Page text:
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Immediate issues Senate takes up, should pass laws on both ends of environmental cycle

State lawmaking nearly took a back seat a while back to the political power struggle gripping the Senate, but eventually issues such as the landfill "disposal" tax introduced by Assemblywoman Francine DelMonte, D-Lewiston, and Sen. Antoine M. Thompson, D-Buffalo, will get a second look.

As the Senate reconvenes today, the session will include proposed legislation that reinstates a hazardous waste land disposal tax voided by Chemical Waste Management (CWM) in court a few years ago. The tax already is on the books, but in need of major tweaking.

At the other end of the environmental spectrum, the Senate also will take up a New York Green Jobs/Green Homes initiative already passed by the Assembly. The program would leverage federal stimulus funds and private investment into an energy audit and retrofit of up to 1 million New York homes, making them more energy efficient so they use less fuel, emit fewer greenhouse gases and provide training and employment for an estimated 60,000 workers.

The "green" bill, co-sponsored in the Senate by Sens. Thompson, George D. Maziarz and William T. Stachowski, is scheduled for a vote today and should be passed.

The current landfill tax bill applies primarily to out-of-state generators who dump their toxic wastes here and pay no disposal tax in New York, in contrast to the practice in other states.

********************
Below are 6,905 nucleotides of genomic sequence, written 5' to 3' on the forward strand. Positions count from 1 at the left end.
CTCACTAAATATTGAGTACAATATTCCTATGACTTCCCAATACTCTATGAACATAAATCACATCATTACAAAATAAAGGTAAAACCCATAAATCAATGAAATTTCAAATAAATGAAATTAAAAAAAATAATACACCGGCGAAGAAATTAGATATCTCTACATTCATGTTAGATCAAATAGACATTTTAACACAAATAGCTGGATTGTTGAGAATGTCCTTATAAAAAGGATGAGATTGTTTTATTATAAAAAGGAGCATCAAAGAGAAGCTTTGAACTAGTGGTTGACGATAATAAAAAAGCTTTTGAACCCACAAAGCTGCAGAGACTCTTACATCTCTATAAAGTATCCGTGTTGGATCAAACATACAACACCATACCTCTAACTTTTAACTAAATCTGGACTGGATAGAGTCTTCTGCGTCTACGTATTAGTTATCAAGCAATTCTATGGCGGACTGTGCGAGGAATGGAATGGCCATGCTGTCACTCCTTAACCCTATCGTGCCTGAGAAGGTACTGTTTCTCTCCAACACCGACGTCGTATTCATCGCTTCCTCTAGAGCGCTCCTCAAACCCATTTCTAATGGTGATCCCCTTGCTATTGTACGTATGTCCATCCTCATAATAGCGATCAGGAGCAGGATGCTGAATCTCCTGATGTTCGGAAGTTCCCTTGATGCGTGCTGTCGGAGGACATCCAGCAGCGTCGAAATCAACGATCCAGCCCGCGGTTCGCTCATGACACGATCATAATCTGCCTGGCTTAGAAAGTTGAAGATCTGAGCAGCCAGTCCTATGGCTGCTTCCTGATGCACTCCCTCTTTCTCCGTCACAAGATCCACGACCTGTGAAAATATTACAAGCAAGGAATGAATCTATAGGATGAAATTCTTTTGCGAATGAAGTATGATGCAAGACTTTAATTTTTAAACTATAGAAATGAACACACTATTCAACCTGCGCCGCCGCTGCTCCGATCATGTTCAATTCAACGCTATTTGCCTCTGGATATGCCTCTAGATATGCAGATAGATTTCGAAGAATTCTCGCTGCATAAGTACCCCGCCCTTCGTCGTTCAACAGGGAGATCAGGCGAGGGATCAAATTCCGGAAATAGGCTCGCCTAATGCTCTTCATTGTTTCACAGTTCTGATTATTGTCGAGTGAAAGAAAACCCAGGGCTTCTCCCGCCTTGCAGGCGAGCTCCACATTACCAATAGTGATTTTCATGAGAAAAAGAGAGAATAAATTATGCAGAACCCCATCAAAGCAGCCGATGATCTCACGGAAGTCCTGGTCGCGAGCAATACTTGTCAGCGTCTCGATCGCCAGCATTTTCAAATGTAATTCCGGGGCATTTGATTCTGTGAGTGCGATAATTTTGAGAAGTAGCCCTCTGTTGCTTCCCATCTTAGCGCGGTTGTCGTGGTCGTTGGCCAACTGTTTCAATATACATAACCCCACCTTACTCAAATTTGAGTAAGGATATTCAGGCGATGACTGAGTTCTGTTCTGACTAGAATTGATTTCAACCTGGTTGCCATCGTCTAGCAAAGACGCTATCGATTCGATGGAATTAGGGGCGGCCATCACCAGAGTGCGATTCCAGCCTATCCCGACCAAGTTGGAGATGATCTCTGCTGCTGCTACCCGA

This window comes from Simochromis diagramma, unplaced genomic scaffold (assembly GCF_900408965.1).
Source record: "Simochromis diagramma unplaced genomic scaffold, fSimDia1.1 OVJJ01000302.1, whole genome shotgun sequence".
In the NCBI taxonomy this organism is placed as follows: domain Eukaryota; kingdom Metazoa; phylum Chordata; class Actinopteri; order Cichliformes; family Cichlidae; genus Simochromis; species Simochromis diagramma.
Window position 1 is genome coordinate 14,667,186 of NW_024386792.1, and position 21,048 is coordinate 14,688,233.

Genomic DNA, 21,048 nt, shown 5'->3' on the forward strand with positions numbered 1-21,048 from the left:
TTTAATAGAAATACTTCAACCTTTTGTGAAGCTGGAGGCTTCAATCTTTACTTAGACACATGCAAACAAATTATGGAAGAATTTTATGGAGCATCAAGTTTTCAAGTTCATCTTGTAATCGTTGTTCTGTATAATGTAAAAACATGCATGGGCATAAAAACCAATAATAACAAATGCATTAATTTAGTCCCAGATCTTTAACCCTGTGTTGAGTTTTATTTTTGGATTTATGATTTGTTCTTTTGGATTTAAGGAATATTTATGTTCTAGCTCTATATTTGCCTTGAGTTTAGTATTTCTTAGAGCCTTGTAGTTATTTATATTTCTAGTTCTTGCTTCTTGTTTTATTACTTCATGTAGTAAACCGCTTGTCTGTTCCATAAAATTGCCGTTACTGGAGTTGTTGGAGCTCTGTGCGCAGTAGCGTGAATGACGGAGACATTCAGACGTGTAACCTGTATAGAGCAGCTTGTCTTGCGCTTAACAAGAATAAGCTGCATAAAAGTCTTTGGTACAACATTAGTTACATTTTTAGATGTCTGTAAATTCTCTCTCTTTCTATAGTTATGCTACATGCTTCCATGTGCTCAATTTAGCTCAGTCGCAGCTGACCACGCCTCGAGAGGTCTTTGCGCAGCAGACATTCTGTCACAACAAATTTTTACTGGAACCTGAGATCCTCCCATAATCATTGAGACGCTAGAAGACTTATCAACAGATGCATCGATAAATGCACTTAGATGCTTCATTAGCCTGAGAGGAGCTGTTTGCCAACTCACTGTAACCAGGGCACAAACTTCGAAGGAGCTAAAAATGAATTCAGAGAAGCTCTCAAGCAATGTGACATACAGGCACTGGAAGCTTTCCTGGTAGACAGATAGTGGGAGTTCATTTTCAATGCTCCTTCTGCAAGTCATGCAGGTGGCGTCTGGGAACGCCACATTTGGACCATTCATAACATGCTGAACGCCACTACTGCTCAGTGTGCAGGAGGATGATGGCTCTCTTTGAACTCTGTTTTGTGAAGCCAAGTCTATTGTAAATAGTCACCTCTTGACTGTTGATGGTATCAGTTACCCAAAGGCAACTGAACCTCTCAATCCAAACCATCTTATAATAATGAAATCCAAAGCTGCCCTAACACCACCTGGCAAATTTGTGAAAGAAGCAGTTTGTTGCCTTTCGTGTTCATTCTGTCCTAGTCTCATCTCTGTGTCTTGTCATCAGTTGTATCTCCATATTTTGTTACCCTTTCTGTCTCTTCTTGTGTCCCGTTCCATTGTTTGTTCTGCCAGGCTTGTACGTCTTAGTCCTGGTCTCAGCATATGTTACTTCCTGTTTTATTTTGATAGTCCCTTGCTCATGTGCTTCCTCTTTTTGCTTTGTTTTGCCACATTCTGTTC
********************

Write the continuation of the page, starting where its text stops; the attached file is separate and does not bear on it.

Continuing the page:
None of the waste imported from out of state to CWM's landfill is taxed. If restoring that old-tax revenue is not enough incentive, of the estimated $3.3 million to be collected 90 percent would go to the Department of Environmental Conservation's Remedial Fund and 10 percent to county health departments to protect citizens from the hazards.

There are two types of taxes: generator and disposal. Generator tax law says if you generate waste in New York you will pay tax. Exemptions include generating waste as a result of a Superfund or other remedial action.

But if someone is generating waste outside the state and sending it here, they pay no generator tax. There's no way to do that except to call it a "disposal tax," an effort that was voided in court here.

The disposal tax will apply primarily to out-of-state companies that dispose of wastes here. There aren't many in-state businesses that dispose of such wastes at CWM, so there is credence to the argument that there will be little impact on New York State businesses from paying both a generator and disposal tax.

Still, advocates of this legislation sought to offset any such effect by decreasing the generator tax from $27 to $7 a ton and reinstituting the disposal tax at $20. That means a New York business today is paying $27 per ton to use any hazardous waste landfill in the country. If this bill passes, businesses would pay $7 to generate and $20 to landfill. Meantime, everyone who has been paying nothing to dump here starts paying $20, which adds up to more than $3.3 million to New York.

Remedial cleanups should be treated the same across the country. And as advocates have stated, the tax also is appropriate to deter what Congress and New York State consider the least preferable method of managing hazardous waste: land disposal.

This area should not be the cheapest place in the United States to operate these facilities. Other states have disposal taxes, and so should this one.

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